PNC Financial Services

Jackie Perlow

Education Law Center

Blake Ruttenberg

American Textile Company

Candi Castleberry Singleton


James Spencer

Exus Management Partners

Laurie Barkman

Small Dot Big LLC

Joshua Devine

Fourth Economy Consulting

Lisa Schroeder

The Pittsburgh Foundation

Eric Boughner

BNY Mellon Pennsylvania

John Hathaway

Primerock Capital

Aleta Richards


Lisa Witte

Thermo Fisher Scientific

Vanessa Thompson

Pittsburgh Parks Conservancy

Board leadership practices

SOURCE: Self-reported by organization

GuideStar worked with BoardSource, the national leader in nonprofit board leadership and governance, to create this section.

  • Board orientation and education
    Does the board conduct a formal orientation for new board members and require all board members to sign a written agreement regarding their roles, responsibilities, and expectations? Yes
  • CEO oversight
    Has the board conducted a formal, written assessment of the chief executive within the past year ? Yes
  • Ethics and transparency
    Have the board and senior staff reviewed the conflict-of-interest policy and completed and signed disclosure statements in the past year? Yes
  • Board composition
    Does the board ensure an inclusive board member recruitment process that results in diversity of thought and leadership? Yes
  • Board performance
    Has the board conducted a formal, written self-assessment of its performance within the past three years? No

Organizational demographics

SOURCE: Self-reported; last updated 03/23/2021

Who works and leads organizations that serve our diverse communities? GuideStar partnered on this section with CHANGE Philanthropy and Equity in the Center.


The organization's leader identifies as:

Race & ethnicity
Black/African American/African
Gender identity
Female, Not transgender (cisgender)
Sexual orientation
Heterosexual or Straight
Disability status
Person without a disability

Race & ethnicity

Gender identity


Sexual orientation


Equity strategies

Last updated: 03/23/2021

Policies and practices developed in partnership with Equity in the Center, a project that works to shift mindsets, practices, and systems within the social sector to increase racial equity. Learn more

  • We review compensation data across the organization (and by staff levels) to identify disparities by race.
  • We ask team members to identify racial disparities in their programs and / or portfolios.
  • We analyze disaggregated data and root causes of race disparities that impact the organization's programs, portfolios, and the populations served.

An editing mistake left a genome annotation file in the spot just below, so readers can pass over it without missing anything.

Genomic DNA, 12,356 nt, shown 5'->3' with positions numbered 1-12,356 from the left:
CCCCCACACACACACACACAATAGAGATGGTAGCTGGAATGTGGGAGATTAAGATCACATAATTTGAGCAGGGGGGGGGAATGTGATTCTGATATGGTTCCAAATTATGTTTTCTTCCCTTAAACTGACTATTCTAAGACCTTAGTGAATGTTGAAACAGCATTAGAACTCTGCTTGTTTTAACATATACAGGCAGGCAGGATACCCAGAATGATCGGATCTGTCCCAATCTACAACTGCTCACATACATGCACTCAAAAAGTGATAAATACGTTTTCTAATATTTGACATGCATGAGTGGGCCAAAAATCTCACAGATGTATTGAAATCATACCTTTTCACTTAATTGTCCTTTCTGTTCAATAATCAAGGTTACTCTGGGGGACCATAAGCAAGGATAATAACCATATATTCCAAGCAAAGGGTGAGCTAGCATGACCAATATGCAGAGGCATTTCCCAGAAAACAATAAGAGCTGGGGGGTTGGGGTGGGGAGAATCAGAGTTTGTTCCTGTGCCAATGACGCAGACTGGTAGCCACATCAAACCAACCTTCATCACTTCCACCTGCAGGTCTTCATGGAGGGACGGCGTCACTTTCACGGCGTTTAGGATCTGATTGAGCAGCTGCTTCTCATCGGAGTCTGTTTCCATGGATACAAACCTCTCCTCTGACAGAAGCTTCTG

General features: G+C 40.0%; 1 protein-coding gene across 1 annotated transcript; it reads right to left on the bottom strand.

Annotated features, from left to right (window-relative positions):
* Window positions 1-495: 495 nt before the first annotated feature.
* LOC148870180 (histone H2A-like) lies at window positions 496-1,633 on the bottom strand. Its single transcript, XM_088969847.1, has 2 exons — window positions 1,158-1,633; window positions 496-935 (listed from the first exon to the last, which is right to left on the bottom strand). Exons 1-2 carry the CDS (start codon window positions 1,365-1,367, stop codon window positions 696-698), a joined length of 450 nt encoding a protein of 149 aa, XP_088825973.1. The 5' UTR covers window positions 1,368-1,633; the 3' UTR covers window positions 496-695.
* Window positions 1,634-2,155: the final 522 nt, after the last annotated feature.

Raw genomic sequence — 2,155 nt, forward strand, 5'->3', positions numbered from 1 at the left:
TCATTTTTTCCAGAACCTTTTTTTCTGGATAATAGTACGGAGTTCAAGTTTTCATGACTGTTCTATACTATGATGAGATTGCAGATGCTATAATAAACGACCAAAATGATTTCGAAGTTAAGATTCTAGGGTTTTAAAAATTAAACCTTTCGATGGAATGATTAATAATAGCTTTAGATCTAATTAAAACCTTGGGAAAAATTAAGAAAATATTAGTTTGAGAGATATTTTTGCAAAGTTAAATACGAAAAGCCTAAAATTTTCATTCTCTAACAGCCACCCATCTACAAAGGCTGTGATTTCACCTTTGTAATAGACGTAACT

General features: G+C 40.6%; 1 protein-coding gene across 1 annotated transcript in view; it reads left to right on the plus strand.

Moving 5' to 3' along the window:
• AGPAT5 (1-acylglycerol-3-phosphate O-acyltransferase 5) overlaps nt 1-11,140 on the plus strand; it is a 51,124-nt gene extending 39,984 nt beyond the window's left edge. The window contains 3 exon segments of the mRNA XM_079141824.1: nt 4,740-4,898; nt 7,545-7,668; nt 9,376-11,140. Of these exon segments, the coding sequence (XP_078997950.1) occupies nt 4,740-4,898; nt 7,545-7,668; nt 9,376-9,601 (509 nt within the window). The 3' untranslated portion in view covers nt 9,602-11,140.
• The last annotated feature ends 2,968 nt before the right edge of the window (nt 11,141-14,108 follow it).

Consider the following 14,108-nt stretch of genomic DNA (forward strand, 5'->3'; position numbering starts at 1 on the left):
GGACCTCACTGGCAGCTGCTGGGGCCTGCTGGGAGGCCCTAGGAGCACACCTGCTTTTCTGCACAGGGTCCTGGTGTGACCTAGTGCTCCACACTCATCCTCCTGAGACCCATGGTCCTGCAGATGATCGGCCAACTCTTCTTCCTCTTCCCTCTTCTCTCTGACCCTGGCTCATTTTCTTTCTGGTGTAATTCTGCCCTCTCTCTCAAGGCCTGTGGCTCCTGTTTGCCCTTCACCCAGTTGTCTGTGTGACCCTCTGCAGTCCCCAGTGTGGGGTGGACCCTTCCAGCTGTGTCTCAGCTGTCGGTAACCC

• We disaggregate data to adjust programming goals to keep pace with changing needs of the communities we support.
  • We employ non-traditional ways of gathering feedback on programs and trainings, which may include interviews, roundtables, and external reviews with/by community stakeholders.
  • We disaggregate data by demographics, including race, in every policy and program measured.
  • We have long-term strategic plans and measurable goals for creating a culture such that one’s race identity has no influence on how they fare within the organization.
Policies and processes
  • We use a vetting process to identify vendors and partners that share our commitment to race equity.
  • We have a promotion process that anticipates and mitigates implicit and explicit biases about people of color serving in leadership positions.
  • We seek individuals from various race backgrounds for board and executive director/CEO positions within our organization.
  • We have community representation at the board level, either on the board itself or through a community advisory board.
  • We help senior leadership understand how to be inclusive leaders with learning approaches that emphasize reflection, iteration, and adaptability.
  • We measure and then disaggregate job satisfaction and retention data by race, function, level, and/or team.
  • We engage everyone, from the board to staff levels of the organization, in race equity work and ensure that individuals understand their roles in creating culture such that one’s race identity has no influence on how they fare within the organization.